Thursday, February 12, 2015

How Little We Know

A couple of stories came by my internetting today, one from NASA regarding the sun, one about the deepest borehole in the world, and one about the oceans' role in ending the Ice Age.

We all know the Sun is a big burning ball of gas, but the text in this article reveals something to me (remember, by the way, the principle of Confirmation Bias: I don't believe humans cause global climate change, so these things jump out at me): we don't understand the sun very well.
“The images that have all the pretty loops and arches are extremely hot material,” physicist Dean Pesnell said in an interview with Yahoo News. “We would like to understand where all those arches come from. They are filled with things that are about 2 million degrees. The sun itself is just about 10,000 degrees Fahrenheit.”
The borehole article is filled with things we didn't know, and it's from Mother Nature Network, no doubt a bastion of "humans are killing the planet" thinking (caveat: I haven't checked that claim).

Before the hole was drilled, geologists could only hypothesize about the composition of the Earth's crust. Needless to say, the amount of geological data produced by the project was unprecedented. Mostly, it revealed just how little we really know about our planet.
For instance, one of the most surprising findings was the absence of the transition from granite to basalt at a depth between 3 and 6 kilometers below the surface. Previously, scientists had used seismic waves to glean information about the composition of the crust. They had discovered that a discontinuity existed at this depth, which they assumed was due to a transition in rock type. But the borehole drillers found no such transition; instead they found only more granite. It turns out that the discontinuity revealed by the seismic waves was actually due to a metamorphic change in the rock, rather than a change in rock type. It was a humbling realization for theorists, to say the least.
Even more surprising, the rock had been thoroughly fractured and was saturated with water. Free water was not supposed to exist at such depths. Geologists now surmise that the water consists of hydrogen and oxygen atoms that were squeezed out of the surrounding rock by enormous pressure, and is retained there due to a layer of impermeable rock above.
Researchers also described the mud that flowed out of the hole as "boiling" with hydrogen. The discovery of such large quantities of hydrogen gas was highly unexpected.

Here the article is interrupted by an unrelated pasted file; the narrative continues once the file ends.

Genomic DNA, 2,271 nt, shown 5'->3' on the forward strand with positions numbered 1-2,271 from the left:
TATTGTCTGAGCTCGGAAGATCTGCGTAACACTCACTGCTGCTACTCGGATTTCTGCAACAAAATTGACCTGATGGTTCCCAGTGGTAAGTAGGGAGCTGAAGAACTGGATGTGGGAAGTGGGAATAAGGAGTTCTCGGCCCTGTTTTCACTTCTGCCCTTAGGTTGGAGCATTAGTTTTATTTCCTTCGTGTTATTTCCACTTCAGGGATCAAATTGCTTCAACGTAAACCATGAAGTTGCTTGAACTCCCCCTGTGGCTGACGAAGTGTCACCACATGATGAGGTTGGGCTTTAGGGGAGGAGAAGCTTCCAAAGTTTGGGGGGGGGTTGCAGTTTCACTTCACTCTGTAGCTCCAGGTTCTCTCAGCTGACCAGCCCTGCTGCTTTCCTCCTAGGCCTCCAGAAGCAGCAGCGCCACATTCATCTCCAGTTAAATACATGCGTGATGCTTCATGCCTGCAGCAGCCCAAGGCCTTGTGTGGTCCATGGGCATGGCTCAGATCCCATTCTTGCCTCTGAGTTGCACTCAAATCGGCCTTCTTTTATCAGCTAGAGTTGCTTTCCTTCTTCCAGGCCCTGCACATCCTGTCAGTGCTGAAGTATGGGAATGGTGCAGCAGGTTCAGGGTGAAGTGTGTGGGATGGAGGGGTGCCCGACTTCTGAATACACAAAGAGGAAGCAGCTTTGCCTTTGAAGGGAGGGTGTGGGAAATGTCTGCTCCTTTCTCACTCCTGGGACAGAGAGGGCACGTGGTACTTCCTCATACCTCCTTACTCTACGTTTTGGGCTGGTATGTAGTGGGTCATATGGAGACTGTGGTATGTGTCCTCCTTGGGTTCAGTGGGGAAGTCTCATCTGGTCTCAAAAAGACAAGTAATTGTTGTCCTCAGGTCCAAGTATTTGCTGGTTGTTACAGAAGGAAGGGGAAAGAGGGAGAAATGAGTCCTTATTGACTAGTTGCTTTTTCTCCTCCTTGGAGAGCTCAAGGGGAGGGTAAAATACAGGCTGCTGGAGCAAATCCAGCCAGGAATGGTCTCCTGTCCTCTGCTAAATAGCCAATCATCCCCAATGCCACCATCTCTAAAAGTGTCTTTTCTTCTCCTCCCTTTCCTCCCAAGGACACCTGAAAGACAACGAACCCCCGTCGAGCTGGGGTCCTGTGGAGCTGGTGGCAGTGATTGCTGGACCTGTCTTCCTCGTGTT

By far the most riveting discovery from the project, however, was the detection of microscopic plankton fossils in rocks over 2 billion years old, found four miles beneath the surface. These "microfossils" represented about 24 ancient species, and were encased in organic compounds which somehow survived the extreme pressures and temperatures that exist so far beneath the Earth.
The final mystery revealed by the borehole was the reason drilling operations had to be abandoned. Once the drill reached depths in excess of about 10,000 feet, the temperature gradient suddenly began to increase unexpectedly. At the hole's maximum depth, temperatures skyrocketed to 356 degrees Fahrenheit, which was much higher than the 212 degrees Fahrenheit originally predicted. The drill was rendered useless at such temperatures.
The project was officially closed down in 2005, and the site has since fallen into disrepair. The hole itself was welded shut by the rusted metal cap that today covers it, as if to permanently hide the hole's many mysteries from the surface world. 
 Though the hole's depth is impressive, it's a small fraction of the distance to the center of the Earth, which is estimated to be nearly 4,000 miles deep. By comparison, the Voyager 1 spacecraft, which has reached the outer layers of our solar system, has relayed information from over 10 billion miles away. The human race truly understands less about the ground beneath its very feet than it does about the cosmos that abound. It's humbling to realize just how much mystery still exists right here on our little blue world.

Lastly, let's peruse the article about the oceans.

"The oceans are leaking carbon dioxide to the atmosphere," said study co-author Gavin Foster from the University of Southampton in the United Kingdom.
The findings suggest these regions were pumping carbon dioxide to the atmosphere. The gas concentrations in the two regions spiked at different times, hinting that different processes underlie the rise in ocean carbon, the researchers said. However, in both cases the scientists think carbon dioxide levels in these two regions jumped because water rich in carbon and nutrients welled up from the deep ocean. 
Yet scientists still puzzle over what triggered these giant burps in greenhouse gas. Leading theories include changes in ocean currents or wind patterns. Some researchers recently suggested that sea-level drops triggered underwater volcanoes to erupt more vigorously, belching carbon dioxide in the process.
"We don't know the ultimate case," Foster said. "[But] we're one step toward the answer."
The researchers plan to test additional sites and examine how carbon dioxide levels changed through the glacial cycle, he said.

Not man, certainly 10,000 years ago. They. Don't. Know. There is also no Cause/Effect relationship proven between CO2 and temperature ("proven" being the important word there, by the way)

Seriously, readers, don't get fussed and have your tubes tied or something. We don't know everything we think we know.